Description of an event depends on the frame of reference chosen for the description. For example, when you say that a car is moving on a road, you are describing the car with respect to a frame of reference attached to you or to the ground. But with respect to a frame of reference attached with a person sitting in the car, the car is at rest.

Consider the motion of a car along a straight line. Let P, Q and R represent the positions of the car at different instants of time.

Consider two cases of motion. In the first case, the car moves from O to P. Then the distance moved by the car is OP = +360 m. This distance is called the path length traversed by the car.

In the second case, the car moves from O to P and then moves back from P to Q. During this course of motion, the path length traversed is OP + PQ = + 360 m + (+120 m) = + 480 m.

Path length is a scalar quantity — a quantity that has a magnitude only and no direction.

Consider two cases of motion. In the first case, the car moves from O to P. Then the distance moved by the car is OP = +360 m. This distance is called the path length traversed by the car.

In the second case, the car moves from O to P and then moves back from P to Q. During this course of motion, the path length traversed is OP + PQ = + 360 m + (+120 m) = + 480 m.

Path length is a scalar quantity — a quantity that has a magnitude only and no direction.

Q 1925156961

Look at the graphs, given below, carefully and

state the reasons which of these graphs cannot

possibly represent one-dimensional motion of

a particle.

Class 11 Exercise 3 Q.No. 16

state the reasons which of these graphs cannot

possibly represent one-dimensional motion of

a particle.

Class 11 Exercise 3 Q.No. 16

(a) This graph does not represent one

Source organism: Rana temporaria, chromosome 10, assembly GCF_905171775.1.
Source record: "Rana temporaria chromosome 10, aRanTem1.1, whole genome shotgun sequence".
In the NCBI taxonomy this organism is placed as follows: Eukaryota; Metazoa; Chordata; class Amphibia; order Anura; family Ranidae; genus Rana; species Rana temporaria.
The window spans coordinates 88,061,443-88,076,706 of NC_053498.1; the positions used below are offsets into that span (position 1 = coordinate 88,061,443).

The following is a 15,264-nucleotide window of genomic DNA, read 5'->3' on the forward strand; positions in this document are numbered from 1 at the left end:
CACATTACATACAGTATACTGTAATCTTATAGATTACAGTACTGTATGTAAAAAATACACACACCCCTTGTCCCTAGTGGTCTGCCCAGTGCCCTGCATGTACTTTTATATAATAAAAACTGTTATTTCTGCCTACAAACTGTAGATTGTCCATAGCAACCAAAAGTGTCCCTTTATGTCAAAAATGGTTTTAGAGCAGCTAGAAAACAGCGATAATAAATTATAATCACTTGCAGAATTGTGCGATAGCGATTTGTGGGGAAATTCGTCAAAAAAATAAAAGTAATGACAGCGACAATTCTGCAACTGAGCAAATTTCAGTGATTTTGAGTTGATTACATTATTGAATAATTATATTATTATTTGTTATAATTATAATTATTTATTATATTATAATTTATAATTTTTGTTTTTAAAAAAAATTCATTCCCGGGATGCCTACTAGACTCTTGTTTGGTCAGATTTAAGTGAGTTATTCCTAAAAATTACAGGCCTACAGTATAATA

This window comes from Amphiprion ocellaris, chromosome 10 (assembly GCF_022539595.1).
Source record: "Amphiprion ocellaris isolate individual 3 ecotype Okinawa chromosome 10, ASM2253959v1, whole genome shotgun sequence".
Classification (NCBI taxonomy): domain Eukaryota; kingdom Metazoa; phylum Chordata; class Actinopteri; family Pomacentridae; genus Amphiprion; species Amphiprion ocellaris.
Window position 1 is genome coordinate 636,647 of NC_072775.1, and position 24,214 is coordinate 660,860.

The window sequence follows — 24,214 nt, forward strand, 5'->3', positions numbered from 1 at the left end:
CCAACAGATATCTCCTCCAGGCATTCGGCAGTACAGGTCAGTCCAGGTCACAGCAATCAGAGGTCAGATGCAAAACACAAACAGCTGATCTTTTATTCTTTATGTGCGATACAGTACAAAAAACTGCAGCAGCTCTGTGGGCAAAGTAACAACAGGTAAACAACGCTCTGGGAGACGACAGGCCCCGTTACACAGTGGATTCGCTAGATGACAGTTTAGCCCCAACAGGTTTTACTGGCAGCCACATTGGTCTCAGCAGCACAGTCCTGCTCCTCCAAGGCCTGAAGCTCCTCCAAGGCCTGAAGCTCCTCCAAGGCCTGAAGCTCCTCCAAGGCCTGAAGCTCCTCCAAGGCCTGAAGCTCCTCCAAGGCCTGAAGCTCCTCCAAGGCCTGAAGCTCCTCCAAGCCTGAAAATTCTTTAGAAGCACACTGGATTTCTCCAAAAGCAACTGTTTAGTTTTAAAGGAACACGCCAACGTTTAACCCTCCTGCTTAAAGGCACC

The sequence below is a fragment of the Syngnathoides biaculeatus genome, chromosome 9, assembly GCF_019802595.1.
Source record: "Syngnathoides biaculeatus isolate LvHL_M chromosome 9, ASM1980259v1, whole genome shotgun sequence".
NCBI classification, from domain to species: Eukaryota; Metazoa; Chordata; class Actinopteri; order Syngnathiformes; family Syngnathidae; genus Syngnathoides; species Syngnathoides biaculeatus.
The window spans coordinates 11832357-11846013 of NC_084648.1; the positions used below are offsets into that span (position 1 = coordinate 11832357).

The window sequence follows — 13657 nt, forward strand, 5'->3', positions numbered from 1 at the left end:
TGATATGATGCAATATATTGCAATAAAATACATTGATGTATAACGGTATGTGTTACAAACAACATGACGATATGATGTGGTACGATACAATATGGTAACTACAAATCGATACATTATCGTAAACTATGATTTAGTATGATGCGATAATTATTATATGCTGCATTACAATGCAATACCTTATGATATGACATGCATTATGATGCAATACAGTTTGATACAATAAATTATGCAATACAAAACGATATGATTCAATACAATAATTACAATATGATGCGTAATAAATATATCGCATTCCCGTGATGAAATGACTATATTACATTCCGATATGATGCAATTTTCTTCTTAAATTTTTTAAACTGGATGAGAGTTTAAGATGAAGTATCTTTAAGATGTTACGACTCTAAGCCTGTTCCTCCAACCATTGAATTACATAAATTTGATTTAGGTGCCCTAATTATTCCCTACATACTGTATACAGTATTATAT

dimensional motion because at the given

instant of time, the particle will have two

positions, which is not possible in one

dimensional motion

(b) This graph does not represent one

dimensional motion because at the given

instant of time, the particle will have

velocity in positive as well as in negative

direction, which is not possible in one

dimensional motion.

(c) It also does not represent one-dimensional

motion because this graph tells that the

particle will have the negative speed. Never

happens.

(d) This graph does not represent one

dimensional motion because here the total

path length decreases after certain time but

total path length of a moving particle can

never decrease with time.

Displacement has both magnitude and direction. Such quantities are represented by vectors.

Let `x_1` and `x_2` be the positions of an object at time `t_1` and `t_2`.

Then its displacement `Deltax= x_2-x_1` in time (`Deltat=t_2-t_1`)

If `x_2 > x_1`, Δx is positive; and if `x_2 < x_1`, Δx is negative.

In one-dimensional motion, there are only two directions (backward and forward, upward and downward) in which an object can move, and these two directions can easily be specified by + and – signs.

For example, displacement of the car in moving from O to P is :

`Δx = x_2– x_1= (+360 m) – 0 m = +360 m`

The displacement has a magnitude of 360 m and is directed in the positive x direction as indicated by the + sign.

Similarly, the displacement of the car from P to Q is `240 m – 360 m = – 120 m`. The negative sign indicates the direction of displacement. Thus, it is not necessary to use vector notation for discussing motion of objects in one-dimension.

`text(Note:)`

• The magnitude of displacement may or may not be equal to the path length traversed by an object.

• The magnitude of the displacement for a course of motion may be zero but the corresponding path length is not zero.

Let `x_1` and `x_2` be the positions of an object at time `t_1` and `t_2`.

Then its displacement `Deltax= x_2-x_1` in time (`Deltat=t_2-t_1`)

If `x_2 > x_1`, Δx is positive; and if `x_2 < x_1`, Δx is negative.

In one-dimensional motion, there are only two directions (backward and forward, upward and downward) in which an object can move, and these two directions can easily be specified by + and – signs.

For example, displacement of the car in moving from O to P is :

`Δx = x_2– x_1= (+360 m) – 0 m = +360 m`

The displacement has a magnitude of 360 m and is directed in the positive x direction as indicated by the + sign.

Similarly, the displacement of the car from P to Q is `240 m – 360 m = – 120 m`. The negative sign indicates the direction of displacement. Thus, it is not necessary to use vector notation for discussing motion of objects in one-dimension.

`text(Note:)`

• The magnitude of displacement may or may not be equal to the path length traversed by an object.

• The magnitude of the displacement for a course of motion may be zero but the corresponding path length is not zero.

If an object moving along the straight line covers equal distances in equal intervals of time, it is said to be in uniform motion along a straight line. Fig. (b) shows the position-time graph of such a motion.